tmpyr {arfima}R Documentation

Temperature Data

Description

Central England mean yearly temperatures from 1659 to 1976

Format

A ts tmpyr

Details

Hosking notes that while the ARFIMA(1, d, 1) has a lower AIC, it is not much lower than the AIC of the ARFIMA(1, d, 0).

Bhansali and Kobozka find: muHat = 9.14, d = 0.28, phi = -0.77, and theta = -0.66 for the ARFIMA(1, d, 1), which is close to our result, although our result reveals trimodality if numeach is large enough. The third mode is close to Hosking's fit of an ARMA(1, 1) to these data, while the second is very antipersistent.

Our package gives a very close result to Hosking for the ARFIMA(1, d, 0) case, although there is also a second mode. Given how close it is to the boundary, it may or may not be spurious. A check with dmean = FALSE shows that it is not the optimized mean giving a spurious mode.

If, however, we use whichopt = 1, we only have one mode. Note that Nelder-Mead sometimes does take out non-spurious modes, or add spurious modes to the surface.

Source

http://www.metoffice.gov.uk/hadobs/hadcet/

References

Parker, D.E., Legg, T.P., and Folland, C.K. (1992). A new daily Central England Temperature Series, 1772-1991. Int. J. Clim., Vol 12, pp 317-342

Manley,G. (1974). Central England Temperatures: monthly means 1659 to 1973. Q.J.R. Meteorol. Soc., Vol 100, pp 389-405.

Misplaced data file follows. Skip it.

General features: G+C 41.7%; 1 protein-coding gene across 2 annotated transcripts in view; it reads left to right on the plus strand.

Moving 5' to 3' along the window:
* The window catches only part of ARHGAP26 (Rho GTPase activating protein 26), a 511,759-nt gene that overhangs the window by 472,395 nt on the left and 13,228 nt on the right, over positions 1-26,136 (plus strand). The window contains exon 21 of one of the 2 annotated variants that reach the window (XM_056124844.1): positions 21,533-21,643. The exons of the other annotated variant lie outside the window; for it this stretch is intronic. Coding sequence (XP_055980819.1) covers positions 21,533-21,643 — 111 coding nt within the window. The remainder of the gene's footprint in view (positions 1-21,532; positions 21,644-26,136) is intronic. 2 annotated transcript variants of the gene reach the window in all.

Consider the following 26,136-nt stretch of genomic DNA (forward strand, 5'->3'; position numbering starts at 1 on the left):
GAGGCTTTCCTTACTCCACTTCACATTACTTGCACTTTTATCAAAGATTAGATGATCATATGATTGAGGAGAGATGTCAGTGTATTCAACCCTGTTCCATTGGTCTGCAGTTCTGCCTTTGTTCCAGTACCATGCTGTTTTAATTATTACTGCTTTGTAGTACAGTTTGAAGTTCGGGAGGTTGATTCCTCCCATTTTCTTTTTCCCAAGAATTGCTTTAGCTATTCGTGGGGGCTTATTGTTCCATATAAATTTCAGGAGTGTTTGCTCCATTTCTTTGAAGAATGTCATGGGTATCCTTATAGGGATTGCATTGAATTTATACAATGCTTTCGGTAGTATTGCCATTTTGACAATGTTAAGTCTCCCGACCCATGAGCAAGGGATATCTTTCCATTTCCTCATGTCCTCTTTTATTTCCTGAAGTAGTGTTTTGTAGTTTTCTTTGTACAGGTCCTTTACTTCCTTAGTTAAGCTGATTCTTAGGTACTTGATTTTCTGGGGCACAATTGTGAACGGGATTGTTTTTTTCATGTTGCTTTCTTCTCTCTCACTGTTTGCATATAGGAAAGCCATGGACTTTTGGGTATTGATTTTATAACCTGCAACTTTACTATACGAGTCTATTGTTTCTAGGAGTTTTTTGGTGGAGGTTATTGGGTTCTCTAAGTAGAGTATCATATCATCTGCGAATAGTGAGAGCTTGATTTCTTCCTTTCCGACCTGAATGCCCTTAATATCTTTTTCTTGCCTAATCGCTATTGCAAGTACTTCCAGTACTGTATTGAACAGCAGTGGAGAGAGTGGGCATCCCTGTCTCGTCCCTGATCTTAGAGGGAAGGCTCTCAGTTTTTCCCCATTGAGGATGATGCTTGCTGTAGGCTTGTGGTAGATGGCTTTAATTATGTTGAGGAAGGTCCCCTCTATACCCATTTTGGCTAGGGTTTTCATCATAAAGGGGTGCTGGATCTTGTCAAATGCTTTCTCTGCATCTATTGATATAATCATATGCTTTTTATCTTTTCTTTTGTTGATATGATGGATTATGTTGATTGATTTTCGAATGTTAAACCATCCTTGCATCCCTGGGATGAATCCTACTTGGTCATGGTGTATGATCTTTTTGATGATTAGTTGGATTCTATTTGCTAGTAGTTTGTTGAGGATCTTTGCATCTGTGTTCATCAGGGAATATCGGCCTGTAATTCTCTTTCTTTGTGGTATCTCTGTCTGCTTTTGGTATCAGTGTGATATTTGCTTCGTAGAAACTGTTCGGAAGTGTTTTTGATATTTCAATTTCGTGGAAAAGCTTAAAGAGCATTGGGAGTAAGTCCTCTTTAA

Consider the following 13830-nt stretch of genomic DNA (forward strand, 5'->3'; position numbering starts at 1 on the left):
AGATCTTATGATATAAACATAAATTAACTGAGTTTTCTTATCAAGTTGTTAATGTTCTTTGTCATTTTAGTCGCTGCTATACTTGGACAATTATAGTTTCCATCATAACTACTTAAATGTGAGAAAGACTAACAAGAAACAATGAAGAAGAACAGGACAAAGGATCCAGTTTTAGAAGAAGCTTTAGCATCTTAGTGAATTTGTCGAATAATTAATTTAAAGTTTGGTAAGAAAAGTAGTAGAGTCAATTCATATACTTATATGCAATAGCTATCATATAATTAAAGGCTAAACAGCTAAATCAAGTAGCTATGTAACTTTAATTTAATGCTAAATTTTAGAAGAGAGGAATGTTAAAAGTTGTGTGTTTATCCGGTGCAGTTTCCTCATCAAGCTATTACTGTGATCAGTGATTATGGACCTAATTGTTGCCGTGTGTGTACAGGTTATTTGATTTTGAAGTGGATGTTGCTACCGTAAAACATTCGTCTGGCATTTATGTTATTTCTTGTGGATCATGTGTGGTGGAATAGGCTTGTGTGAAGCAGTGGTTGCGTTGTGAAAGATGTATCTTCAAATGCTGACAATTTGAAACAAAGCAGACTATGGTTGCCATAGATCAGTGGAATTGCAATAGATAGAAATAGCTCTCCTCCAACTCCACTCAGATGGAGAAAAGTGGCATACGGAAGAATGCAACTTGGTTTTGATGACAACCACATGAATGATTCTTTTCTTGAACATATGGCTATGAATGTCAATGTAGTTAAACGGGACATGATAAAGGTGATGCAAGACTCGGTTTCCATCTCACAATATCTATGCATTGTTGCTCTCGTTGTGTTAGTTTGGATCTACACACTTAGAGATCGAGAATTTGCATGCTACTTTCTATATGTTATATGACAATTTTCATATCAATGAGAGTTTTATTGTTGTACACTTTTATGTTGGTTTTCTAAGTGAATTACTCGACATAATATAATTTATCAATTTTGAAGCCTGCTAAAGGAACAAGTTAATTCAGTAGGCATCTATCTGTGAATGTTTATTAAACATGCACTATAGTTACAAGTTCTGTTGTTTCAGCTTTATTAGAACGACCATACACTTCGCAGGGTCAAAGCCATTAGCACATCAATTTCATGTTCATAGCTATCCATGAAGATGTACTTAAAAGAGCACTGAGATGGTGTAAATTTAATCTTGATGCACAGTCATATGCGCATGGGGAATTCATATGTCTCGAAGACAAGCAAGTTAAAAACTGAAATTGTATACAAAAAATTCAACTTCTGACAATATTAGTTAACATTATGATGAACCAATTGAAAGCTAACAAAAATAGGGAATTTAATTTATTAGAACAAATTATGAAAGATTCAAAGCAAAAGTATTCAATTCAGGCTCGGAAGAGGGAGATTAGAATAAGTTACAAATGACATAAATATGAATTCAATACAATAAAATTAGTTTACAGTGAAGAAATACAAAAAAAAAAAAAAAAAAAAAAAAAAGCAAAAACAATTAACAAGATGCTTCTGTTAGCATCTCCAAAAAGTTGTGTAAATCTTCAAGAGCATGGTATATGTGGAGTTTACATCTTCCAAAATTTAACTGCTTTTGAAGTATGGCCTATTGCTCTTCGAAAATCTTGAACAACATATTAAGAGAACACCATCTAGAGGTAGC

Hosking, J. R. M. (1984). Modeling persistence in hydrological time series using fractional differencing, Water Resour. Res., 20(12)

Bhansali, R. J. and Koboszka, P. S. (2003) Prediction of Long-Memory Time Series In Doukhan, P., Oppenheim, G. and Taqqu, M. S. (Eds) Theory and Applications of Long-Range Dependence (pp355-368) Birkhauser Boston Inc.

Veenstra, J.Q. Persistence and Antipersistence: Theory and Software (PhD Thesis)

Examples



data(tmpyr)

fit <- arfima(tmpyr, order = c(1, 0, 1), numeach = c(3, 3), dmean = TRUE, back=TRUE)
fit
##suspect that fourth mode may be spurious, even though not close to a boundary
##may be an induced mode from the optimization of the mean

fit <- arfima(tmpyr, order = c(1, 0, 1), numeach = c(3, 3), dmean = FALSE, back=TRUE)
fit

##perhaps so


plot(tacvf(fit), maxlag = 30, tacf = TRUE)

fit1 <- arfima(tmpyr, order = c(1, 0, 0), dmean = TRUE, back=TRUE)
fit1

fit2 <- arfima(tmpyr, order = c(1, 0, 0), dmean = FALSE, back=TRUE)
fit2  ##still bimodal.  Second mode may or may not be spurious.

fit3 <- arfima(tmpyr, order = c(1, 0, 0), dmean = FALSE, whichopt = 1, numeach = c(3, 3))
fit3  ##Unimodal.  So the second mode was likely spurious.

plot(tacvf(fit2), maxlag = 30, tacf = TRUE)
##maybe not spurious.  Hard to tell without visualizing the surface.

##compare to plotted tacf of fit1:  looks alike
plot(tacvf(fit1), maxlag = 30, tacf = TRUE)

tacfplot(list(fit1, fit2))



[Package arfima version 1.7-0 Index]